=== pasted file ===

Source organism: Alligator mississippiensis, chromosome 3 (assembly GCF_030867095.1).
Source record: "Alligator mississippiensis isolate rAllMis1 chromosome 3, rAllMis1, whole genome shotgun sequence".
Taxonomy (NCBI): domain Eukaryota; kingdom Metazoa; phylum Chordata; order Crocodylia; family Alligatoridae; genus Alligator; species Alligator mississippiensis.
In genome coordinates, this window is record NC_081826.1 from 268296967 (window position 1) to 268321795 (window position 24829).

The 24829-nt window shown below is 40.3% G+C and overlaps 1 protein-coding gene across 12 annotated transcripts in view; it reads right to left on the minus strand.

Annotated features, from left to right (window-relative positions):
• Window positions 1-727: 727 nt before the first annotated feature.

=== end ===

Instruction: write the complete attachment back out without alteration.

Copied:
Source organism: Alligator mississippiensis, chromosome 3 (assembly GCF_030867095.1).
Source record: "Alligator mississippiensis isolate rAllMis1 chromosome 3, rAllMis1, whole genome shotgun sequence".
Taxonomy (NCBI): domain Eukaryota; kingdom Metazoa; phylum Chordata; order Crocodylia; family Alligatoridae; genus Alligator; species Alligator mississippiensis.
In genome coordinates, this window is record NC_081826.1 from 268296967 (window position 1) to 268321795 (window position 24829).

The 24829-nt window shown below is 40.3% G+C and overlaps 1 protein-coding gene across 12 annotated transcripts in view; it reads right to left on the minus strand.

Annotated features, from left to right (window-relative positions):
• Window positions 1-727: 727 nt before the first annotated feature.